Martin van Creveld’s Simulacra and Simulation

Here is Martin van Creveld in The Transformation of War (1991) essentially agreeing with Jean Baudrillard, that not just the Gulf War, but nearly every conflict of the post-nuclear era, did not take place:

One factor affecting conventional war as waged by both the super-powers and, increasingly, by other countries, is that nuclear weapons make their dampening effect felt in such wars even when nobody threatens their use. As a result, the United States for one has only been able to employ its conventional armed forces in cases where its vital interests were not at stake. The war fought in Korea, a small appendix of Asia several thousands of miles away, provides an excellent case in point. The American Chiefs of Staff recognized this even at that time, emphasizing the fact that the really significant areas were Japan and the Philippines. The same also applied to Lebanon (1958), Vietnam (1964-72), the Dominican Republic (1965), Cambodia (1972-75), Lebanon (1983), and the Persian Gulf (1987-88). Looking back, so microscopic were the stakes for which GI’s were supposed to shed their blood that most of the cases could hardly even be explained to the American people. On occasions such as the Mayaguez Affair (1975) and Grenada (1983), so puny were the opponents against which American forces pitted themselves that hostilities took on a comic-opera character. (p. 14)

In the convoluted logic of the post-nuclear world, if a state goes to war, it is prima facie because it is an objective not a vital national interest. Any interest that is actually vital would involve levels of determination that are simply too dangerous to test. Vital national interests are those interests for which states were willing to pay prices in other ages that can no longer be afforded in an era of total annihilation.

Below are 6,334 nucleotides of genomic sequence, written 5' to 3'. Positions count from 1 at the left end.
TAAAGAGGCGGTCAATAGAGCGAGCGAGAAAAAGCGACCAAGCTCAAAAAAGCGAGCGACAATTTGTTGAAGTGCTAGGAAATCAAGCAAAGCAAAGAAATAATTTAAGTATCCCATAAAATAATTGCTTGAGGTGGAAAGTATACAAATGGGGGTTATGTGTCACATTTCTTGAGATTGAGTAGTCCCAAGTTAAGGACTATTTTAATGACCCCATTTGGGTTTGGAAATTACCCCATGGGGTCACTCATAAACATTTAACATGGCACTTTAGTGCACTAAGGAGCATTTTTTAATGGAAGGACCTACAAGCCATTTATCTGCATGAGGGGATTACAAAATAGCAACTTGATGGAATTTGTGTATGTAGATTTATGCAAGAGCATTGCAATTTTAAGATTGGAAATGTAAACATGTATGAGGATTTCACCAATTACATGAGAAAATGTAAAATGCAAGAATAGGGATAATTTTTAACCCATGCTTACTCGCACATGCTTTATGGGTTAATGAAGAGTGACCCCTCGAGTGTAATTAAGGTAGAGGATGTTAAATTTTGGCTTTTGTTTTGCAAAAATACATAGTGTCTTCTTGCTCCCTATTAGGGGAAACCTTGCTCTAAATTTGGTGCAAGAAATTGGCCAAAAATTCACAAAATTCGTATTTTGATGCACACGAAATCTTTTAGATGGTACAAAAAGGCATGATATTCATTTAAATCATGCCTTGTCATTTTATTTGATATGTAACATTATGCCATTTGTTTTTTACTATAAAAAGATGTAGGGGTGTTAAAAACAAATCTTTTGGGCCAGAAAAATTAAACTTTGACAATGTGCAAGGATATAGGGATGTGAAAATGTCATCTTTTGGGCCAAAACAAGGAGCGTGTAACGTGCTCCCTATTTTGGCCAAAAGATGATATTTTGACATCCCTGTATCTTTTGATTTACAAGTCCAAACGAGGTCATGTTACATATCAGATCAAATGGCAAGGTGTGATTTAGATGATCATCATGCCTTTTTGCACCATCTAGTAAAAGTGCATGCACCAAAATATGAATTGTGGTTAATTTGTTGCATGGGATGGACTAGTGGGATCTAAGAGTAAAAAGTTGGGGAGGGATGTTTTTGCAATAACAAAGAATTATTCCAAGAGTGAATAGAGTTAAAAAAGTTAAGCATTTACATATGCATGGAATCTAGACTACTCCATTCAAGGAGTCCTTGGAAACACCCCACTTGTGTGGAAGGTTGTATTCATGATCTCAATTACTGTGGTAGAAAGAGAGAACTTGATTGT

1 thought on “Martin van Creveld’s Simulacra and Simulation

  1. Interesting. “Transformation of War” is on my short list to read right now. I was going to write a blog post linking to this one, which would include some similar insights from a book I read recently, Robert Jervis’ “The Meaning of the Nuclear Revolution”, but it just had to be the only library book I’ve read in the past 4 years, so I don’t have it with me to quote. Jervis makes the same point very well: that the unpredictability of crises prevents nuclear-armed countries from threatening real national security objectives of one another. Moreover, in instances such as the Cuban Missile Crisis and the Suez Crisis, they actively collaborate to ratchet down the intensity of the crisis, something I assume is unprecedented prior to nuclear weapons.

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